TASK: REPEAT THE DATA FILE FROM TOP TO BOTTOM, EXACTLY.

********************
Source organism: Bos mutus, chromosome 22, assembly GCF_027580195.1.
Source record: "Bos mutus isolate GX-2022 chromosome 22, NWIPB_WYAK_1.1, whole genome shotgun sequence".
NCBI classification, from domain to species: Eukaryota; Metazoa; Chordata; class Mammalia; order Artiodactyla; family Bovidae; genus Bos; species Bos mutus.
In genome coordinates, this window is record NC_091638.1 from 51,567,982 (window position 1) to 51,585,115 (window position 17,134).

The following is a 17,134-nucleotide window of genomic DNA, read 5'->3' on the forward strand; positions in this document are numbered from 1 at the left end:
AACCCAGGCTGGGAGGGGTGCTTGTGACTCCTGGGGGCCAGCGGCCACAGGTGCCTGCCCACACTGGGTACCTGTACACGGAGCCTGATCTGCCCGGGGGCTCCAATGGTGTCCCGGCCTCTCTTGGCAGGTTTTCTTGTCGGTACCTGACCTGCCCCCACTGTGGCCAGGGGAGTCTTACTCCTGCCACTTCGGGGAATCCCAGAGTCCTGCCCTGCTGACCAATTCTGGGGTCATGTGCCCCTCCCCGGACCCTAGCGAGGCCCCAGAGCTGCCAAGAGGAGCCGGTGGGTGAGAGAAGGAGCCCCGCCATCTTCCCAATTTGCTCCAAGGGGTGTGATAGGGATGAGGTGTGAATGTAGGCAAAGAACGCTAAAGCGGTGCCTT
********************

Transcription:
Source organism: Bos mutus, chromosome 22, assembly GCF_027580195.1.
Source record: "Bos mutus isolate GX-2022 chromosome 22, NWIPB_WYAK_1.1, whole genome shotgun sequence".
NCBI classification, from domain to species: Eukaryota; Metazoa; Chordata; class Mammalia; order Artiodactyla; family Bovidae; genus Bos; species Bos mutus.
In genome coordinates, this window is record NC_091638.1 from 51,567,982 (window position 1) to 51,585,115 (window position 17,134).

The following is a 17,134-nucleotide window of genomic DNA, read 5'->3' on the forward strand; positions in this document are numbered from 1 at the left end:
AACCCAGGCTGGGAGGGGTGCTTGTGACTCCTGGGGGCCAGCGGCCACAGGTGCCTGCCCACACTGGGTACCTGTACACGGAGCCTGATCTGCCCGGGGGCTCCAATGGTGTCCCGGCCTCTCTTGGCAGGTTTTCTTGTCGGTACCTGACCTGCCCCCACTGTGGCCAGGGGAGTCTTACTCCTGCCACTTCGGGGAATCCCAGAGTCCTGCCCTGCTGACCAATTCTGGGGTCATGTGCCCCTCCCCGGACCCTAGCGAGGCCCCAGAGCTGCCAAGAGGAGCCGGTGGGTGAGAGAAGGAGCCCCGCCATCTTCCCAATTTGCTCCAAGGGGTGTGATAGGGATGAGGTGTGAATGTAGGCAAAGAACGCTAAAGCGGTGCCTT